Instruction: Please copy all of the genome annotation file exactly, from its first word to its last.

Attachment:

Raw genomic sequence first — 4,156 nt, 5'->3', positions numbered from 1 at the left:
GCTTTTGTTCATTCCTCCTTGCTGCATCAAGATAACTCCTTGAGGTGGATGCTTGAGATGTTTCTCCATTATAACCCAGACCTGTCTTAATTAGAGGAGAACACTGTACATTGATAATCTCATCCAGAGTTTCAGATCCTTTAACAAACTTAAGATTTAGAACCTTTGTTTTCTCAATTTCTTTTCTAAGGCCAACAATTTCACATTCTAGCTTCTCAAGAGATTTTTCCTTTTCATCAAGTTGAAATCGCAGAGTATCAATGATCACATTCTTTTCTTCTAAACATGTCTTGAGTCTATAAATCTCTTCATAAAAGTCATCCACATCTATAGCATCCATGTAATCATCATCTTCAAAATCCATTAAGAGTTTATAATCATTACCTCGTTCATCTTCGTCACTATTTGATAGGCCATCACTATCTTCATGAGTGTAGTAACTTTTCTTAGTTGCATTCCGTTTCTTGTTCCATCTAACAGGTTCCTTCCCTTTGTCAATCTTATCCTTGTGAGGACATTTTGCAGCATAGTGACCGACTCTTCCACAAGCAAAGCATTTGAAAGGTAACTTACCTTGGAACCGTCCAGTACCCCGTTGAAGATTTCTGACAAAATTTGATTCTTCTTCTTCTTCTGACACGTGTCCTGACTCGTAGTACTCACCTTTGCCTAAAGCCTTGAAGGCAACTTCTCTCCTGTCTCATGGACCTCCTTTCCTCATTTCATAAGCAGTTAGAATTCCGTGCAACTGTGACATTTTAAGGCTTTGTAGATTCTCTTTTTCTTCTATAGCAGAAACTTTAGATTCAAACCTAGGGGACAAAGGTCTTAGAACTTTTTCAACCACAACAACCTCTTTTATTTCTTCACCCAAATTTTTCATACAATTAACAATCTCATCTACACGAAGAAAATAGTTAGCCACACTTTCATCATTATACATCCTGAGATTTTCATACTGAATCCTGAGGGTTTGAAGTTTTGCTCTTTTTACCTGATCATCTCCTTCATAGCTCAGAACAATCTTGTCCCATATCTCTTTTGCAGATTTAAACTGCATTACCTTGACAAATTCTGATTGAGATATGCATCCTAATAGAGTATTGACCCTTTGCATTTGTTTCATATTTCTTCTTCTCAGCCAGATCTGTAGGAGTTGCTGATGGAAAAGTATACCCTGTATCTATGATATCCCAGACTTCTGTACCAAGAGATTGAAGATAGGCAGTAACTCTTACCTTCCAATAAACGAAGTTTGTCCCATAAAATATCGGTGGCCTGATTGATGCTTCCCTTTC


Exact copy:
Raw genomic sequence first — 4,156 nt, 5'->3', positions numbered from 1 at the left:
GCTTTTGTTCATTCCTCCTTGCTGCATCAAGATAACTCCTTGAGGTGGATGCTTGAGATGTTTCTCCATTATAACCCAGACCTGTCTTAATTAGAGGAGAACACTGTACATTGATAATCTCATCCAGAGTTTCAGATCCTTTAACAAACTTAAGATTTAGAACCTTTGTTTTCTCAATTTCTTTTCTAAGGCCAACAATTTCACATTCTAGCTTCTCAAGAGATTTTTCCTTTTCATCAAGTTGAAATCGCAGAGTATCAATGATCACATTCTTTTCTTCTAAACATGTCTTGAGTCTATAAATCTCTTCATAAAAGTCATCCACATCTATAGCATCCATGTAATCATCATCTTCAAAATCCATTAAGAGTTTATAATCATTACCTCGTTCATCTTCGTCACTATTTGATAGGCCATCACTATCTTCATGAGTGTAGTAACTTTTCTTAGTTGCATTCCGTTTCTTGTTCCATCTAACAGGTTCCTTCCCTTTGTCAATCTTATCCTTGTGAGGACATTTTGCAGCATAGTGACCGACTCTTCCACAAGCAAAGCATTTGAAAGGTAACTTACCTTGGAACCGTCCAGTACCCCGTTGAAGATTTCTGACAAAATTTGATTCTTCTTCTTCTTCTGACACGTGTCCTGACTCGTAGTACTCACCTTTGCCTAAAGCCTTGAAGGCAACTTCTCTCCTGTCTCATGGACCTCCTTTCCTCATTTCATAAGCAGTTAGAATTCCGTGCAACTGTGACATTTTAAGGCTTTGTAGATTCTCTTTTTCTTCTATAGCAGAAACTTTAGATTCAAACCTAGGGGACAAAGGTCTTAGAACTTTTTCAACCACAACAACCTCTTTTATTTCTTCACCCAAATTTTTCATACAATTAACAATCTCATCTACACGAAGAAAATAGTTAGCCACACTTTCATCATTATACATCCTGAGATTTTCATACTGAATCCTGAGGGTTTGAAGTTTTGCTCTTTTTACCTGATCATCTCCTTCATAGCTCAGAACAATCTTGTCCCATATCTCTTTTGCAGATTTAAACTGCATTACCTTGACAAATTCTGATTGAGATATGCATCCTAATAGAGTATTGACCCTTTGCATTTGTTTCATATTTCTTCTTCTCAGCCAGATCTGTAGGAGTTGCTGATGGAAAAGTATACCCTGTATCTATGATATCCCAGACTTCTGTACCAAGAGATTGAAGATAGGCAGTAACTCTTACCTTCCAATAAACGAAGTTTGTCCCATAAAATATCGGTGGCCTGATTGATGCTTCCCTTTC